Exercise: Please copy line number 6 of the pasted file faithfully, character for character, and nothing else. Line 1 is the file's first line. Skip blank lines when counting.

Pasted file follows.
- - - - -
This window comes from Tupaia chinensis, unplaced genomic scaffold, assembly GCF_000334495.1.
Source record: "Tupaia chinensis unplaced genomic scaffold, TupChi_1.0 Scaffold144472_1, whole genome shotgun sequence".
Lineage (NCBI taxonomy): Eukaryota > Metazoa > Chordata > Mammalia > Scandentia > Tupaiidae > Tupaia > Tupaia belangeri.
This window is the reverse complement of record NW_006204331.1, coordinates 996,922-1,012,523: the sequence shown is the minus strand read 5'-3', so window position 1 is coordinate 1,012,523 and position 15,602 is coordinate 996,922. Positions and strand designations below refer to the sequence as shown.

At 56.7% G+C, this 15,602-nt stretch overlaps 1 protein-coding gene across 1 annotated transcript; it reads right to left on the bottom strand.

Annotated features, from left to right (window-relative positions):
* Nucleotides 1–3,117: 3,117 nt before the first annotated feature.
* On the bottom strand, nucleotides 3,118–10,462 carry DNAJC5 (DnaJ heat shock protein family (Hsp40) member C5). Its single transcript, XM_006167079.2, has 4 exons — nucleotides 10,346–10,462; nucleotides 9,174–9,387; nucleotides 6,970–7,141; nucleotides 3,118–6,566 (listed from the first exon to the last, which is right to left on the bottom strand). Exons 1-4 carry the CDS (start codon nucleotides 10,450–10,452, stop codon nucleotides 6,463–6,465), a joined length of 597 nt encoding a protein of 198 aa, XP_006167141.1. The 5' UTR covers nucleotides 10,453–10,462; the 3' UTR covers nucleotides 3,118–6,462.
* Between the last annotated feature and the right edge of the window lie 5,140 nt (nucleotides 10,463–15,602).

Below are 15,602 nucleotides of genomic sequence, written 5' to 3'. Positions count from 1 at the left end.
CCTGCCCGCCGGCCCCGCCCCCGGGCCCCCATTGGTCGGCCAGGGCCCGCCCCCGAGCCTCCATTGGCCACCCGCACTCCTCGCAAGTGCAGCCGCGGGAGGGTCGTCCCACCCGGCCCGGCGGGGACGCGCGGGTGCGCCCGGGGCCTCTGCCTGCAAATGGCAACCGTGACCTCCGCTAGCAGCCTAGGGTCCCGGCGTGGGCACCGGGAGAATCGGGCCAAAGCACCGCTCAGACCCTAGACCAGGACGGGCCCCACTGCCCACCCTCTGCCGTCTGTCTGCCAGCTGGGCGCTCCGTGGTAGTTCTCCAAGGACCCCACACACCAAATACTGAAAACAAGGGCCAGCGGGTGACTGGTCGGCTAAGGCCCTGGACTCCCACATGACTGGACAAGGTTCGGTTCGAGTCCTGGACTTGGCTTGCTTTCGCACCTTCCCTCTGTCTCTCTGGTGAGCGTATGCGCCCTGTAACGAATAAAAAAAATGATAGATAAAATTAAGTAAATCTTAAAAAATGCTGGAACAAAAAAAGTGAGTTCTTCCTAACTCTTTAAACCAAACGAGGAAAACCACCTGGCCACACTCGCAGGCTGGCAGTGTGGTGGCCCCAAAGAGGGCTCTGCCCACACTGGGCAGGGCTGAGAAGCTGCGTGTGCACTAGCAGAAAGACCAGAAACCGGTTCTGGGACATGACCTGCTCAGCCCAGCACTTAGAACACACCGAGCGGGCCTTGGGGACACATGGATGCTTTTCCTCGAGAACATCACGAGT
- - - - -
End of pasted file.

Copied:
Annotated features, from left to right (window-relative positions):